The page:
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Instructional Course Lecture   |    
What Went Wrong and What Was Done About It: Pitfalls in the Treatment of Common Shoulder Surgery
Brent B. Wiesel, MD1; Gary M. Gartsman, MD2; Cyrus M. Press, MD2; Edwin E. Spencer, MD3; Brent J. Morris, MD4; Joseph Zuckerman, MD5; Reza Roghani, MD5; Gerald R. Williams, MD6
1 Medstar Georgetown University Hospital, 3800 Reservoir Road, N.W., Washington, DC 20007. E-mail address brent.wiesel@gmail.com
2 Texas Orthopedic Hospital, 7401 Main Street, Houston, TX 77030
3 Knoxville Orthopaedic Clinic, 260 Fort Sanders West Boulevard, Knoxville, TN 37922
4 Vanderbilt Orthopaedic Institute, 1215 21st Avenue South, Nashville, TN 37232-8774
5 NYU Hospital for Joint Diseases, 301 East 17th Street, Suite1402, New York, NY 10003-3804
6 The Rothman Institute, 925 Chestnut Street, 5th Floor, Philadelphia, PA 19107-4290
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An Instructional Course Lecture, American Academy of Orthopaedic Surgeons

Printed with permission of the American Academy of Orthopaedic Surgeons. This article, as well as other lectures presented at the Academy’s Annual Meeting, will be available in March 2014 in Instructional Course Lectures, Volume 63. The complete volume can be ordered online at www.aaos.org, or by calling 800-626-6726 (8 a.m.-5 p.m., Central time).



Disclosure: None of the authors received payments or services, either directly or indirectly (i.e., via his or her institution), from a third party in support of any aspect of this work. One or more of the authors, or his or her institution, has had a financial relationship, in the thirty-six months prior to submission of this work, with an entity in the biomedical arena that could be perceived to influence or have the potential to influence what is written in this work. No author has had any other relationships, or has engaged in any other activities, that could be perceived to influence or have the potential to influence what is written in this work. The complete Disclosures of Potential Conflicts of Interest submitted by authors are always provided with the online version of the article.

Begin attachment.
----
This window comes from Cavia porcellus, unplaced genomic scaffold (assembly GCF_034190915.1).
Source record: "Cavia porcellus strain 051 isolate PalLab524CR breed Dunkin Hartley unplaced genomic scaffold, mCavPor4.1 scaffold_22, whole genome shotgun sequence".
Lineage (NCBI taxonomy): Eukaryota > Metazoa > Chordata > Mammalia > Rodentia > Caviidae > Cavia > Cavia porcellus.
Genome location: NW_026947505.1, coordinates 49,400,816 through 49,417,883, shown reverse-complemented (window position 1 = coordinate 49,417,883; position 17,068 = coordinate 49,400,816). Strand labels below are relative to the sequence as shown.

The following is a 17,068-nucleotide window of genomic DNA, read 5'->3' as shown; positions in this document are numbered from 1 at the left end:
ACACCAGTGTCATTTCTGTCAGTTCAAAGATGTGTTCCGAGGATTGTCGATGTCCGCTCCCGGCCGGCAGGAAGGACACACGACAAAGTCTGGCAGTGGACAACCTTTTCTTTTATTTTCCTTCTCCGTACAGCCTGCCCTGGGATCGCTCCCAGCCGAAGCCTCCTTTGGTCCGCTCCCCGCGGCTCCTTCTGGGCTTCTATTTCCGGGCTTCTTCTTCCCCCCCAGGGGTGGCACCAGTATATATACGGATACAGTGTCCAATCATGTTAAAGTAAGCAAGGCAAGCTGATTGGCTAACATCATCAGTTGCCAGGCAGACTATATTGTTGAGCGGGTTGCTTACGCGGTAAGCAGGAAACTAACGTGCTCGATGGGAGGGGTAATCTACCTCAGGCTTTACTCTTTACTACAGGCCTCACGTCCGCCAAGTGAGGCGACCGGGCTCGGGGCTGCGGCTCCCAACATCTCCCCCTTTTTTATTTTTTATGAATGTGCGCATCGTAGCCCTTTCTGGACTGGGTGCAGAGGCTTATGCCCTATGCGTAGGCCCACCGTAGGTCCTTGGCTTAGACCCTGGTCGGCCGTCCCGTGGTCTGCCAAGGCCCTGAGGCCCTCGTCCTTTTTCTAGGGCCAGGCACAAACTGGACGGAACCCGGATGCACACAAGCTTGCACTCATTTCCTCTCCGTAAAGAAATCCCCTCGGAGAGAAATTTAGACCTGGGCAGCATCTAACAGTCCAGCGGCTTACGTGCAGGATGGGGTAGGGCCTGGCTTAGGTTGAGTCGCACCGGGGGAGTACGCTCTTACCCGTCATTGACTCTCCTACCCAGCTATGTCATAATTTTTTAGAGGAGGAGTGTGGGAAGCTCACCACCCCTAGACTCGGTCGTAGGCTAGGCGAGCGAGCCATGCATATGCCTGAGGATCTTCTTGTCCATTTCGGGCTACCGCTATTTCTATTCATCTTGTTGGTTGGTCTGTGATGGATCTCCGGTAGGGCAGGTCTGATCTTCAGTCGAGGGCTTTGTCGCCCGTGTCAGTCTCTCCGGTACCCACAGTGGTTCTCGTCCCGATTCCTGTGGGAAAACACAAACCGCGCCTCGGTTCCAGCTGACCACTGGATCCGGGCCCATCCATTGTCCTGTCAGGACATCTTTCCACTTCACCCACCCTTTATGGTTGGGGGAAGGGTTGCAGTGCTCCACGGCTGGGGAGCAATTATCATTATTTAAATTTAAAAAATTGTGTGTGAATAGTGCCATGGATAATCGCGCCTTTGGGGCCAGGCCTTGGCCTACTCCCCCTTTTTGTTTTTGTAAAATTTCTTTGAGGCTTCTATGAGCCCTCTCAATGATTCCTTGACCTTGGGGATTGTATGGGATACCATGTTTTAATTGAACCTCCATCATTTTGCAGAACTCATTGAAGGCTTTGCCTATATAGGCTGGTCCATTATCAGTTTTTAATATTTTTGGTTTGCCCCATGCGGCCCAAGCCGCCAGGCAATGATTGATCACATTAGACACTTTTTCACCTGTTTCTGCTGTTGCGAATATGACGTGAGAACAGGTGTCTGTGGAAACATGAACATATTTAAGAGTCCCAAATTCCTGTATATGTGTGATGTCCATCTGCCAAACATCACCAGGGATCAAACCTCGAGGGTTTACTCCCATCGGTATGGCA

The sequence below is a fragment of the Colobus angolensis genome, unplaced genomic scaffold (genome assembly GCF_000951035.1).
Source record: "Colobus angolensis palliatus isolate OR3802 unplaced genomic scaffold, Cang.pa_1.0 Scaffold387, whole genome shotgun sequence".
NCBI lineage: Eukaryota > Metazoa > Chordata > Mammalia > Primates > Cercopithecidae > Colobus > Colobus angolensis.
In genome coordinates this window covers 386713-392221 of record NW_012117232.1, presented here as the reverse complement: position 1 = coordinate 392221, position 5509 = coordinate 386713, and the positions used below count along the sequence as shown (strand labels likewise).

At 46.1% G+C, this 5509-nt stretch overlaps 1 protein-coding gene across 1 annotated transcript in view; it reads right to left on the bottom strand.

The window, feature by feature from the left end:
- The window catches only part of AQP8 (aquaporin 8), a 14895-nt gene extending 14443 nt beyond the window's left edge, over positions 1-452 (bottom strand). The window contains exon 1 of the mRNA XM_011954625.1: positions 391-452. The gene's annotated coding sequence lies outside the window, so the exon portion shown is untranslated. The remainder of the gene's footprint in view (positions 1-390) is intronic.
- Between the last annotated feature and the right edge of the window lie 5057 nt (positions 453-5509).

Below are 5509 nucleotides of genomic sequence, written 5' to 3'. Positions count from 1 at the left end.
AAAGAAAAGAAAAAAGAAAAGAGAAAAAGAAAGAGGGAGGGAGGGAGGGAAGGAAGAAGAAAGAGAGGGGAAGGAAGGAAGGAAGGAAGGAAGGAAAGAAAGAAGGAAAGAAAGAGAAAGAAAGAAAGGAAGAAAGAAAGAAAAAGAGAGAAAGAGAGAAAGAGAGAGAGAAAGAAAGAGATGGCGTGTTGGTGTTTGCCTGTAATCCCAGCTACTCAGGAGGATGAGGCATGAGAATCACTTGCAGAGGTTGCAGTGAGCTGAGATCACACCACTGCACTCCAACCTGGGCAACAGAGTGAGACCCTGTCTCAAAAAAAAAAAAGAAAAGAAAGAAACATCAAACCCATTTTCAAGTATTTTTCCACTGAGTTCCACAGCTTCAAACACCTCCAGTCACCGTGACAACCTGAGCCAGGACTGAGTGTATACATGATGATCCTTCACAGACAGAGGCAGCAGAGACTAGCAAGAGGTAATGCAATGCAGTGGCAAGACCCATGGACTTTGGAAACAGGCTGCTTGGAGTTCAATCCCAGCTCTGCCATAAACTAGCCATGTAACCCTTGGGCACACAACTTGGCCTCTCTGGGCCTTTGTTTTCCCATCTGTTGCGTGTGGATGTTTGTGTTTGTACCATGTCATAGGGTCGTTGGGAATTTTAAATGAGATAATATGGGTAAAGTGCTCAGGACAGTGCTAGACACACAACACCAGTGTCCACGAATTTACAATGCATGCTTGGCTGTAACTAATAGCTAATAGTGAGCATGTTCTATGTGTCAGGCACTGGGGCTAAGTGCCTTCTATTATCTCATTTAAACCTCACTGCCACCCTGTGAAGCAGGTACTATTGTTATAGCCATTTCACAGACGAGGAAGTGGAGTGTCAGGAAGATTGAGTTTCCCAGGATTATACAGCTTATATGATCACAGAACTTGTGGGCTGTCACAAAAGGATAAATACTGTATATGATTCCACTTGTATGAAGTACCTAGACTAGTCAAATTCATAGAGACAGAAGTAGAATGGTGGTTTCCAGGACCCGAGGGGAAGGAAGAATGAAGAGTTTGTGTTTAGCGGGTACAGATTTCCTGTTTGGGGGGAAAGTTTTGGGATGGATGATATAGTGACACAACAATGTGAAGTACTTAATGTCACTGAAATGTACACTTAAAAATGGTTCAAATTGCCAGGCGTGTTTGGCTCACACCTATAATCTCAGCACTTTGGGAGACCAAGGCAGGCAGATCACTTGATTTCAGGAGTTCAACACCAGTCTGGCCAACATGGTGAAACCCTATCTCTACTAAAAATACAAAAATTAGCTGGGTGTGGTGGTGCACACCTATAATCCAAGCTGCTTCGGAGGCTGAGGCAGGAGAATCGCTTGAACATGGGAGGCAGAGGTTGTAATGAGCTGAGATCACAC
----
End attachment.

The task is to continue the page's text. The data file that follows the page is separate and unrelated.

Copyright © 2013 by The Journal of Bone and Joint Surgery, Inc.
J Bone Joint Surg Am, 2013 Nov 20;95(22):2061-2070. doi: 10.2106/JBJS.9522icl
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Extract

Fortunately, the majority of shoulder surgical procedures yield consistently good results. However, when a surgical procedure fails, identifying the causative factors to eliminate helps to make a revision procedure successful. The purposes of this review were to highlight common problems that can occur during surgery to treat shoulder instability, rotator cuff tears, acromioclavicular joint dislocations, and proximal humeral fractures and to discuss techniques that can be used to address these problems during revision surgery.
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    Accreditation Statement
    These activities have been planned and implemented in accordance with the Essential Areas and policies of the Accreditation Council for Continuing Medical Education (ACCME) through the joint sponsorship of the American Academy of Orthopaedic Surgeons and The Journal of Bone and Joint Surgery, Inc. The American Academy of Orthopaedic Surgeons is accredited by the ACCME to provide continuing medical education for physicians.
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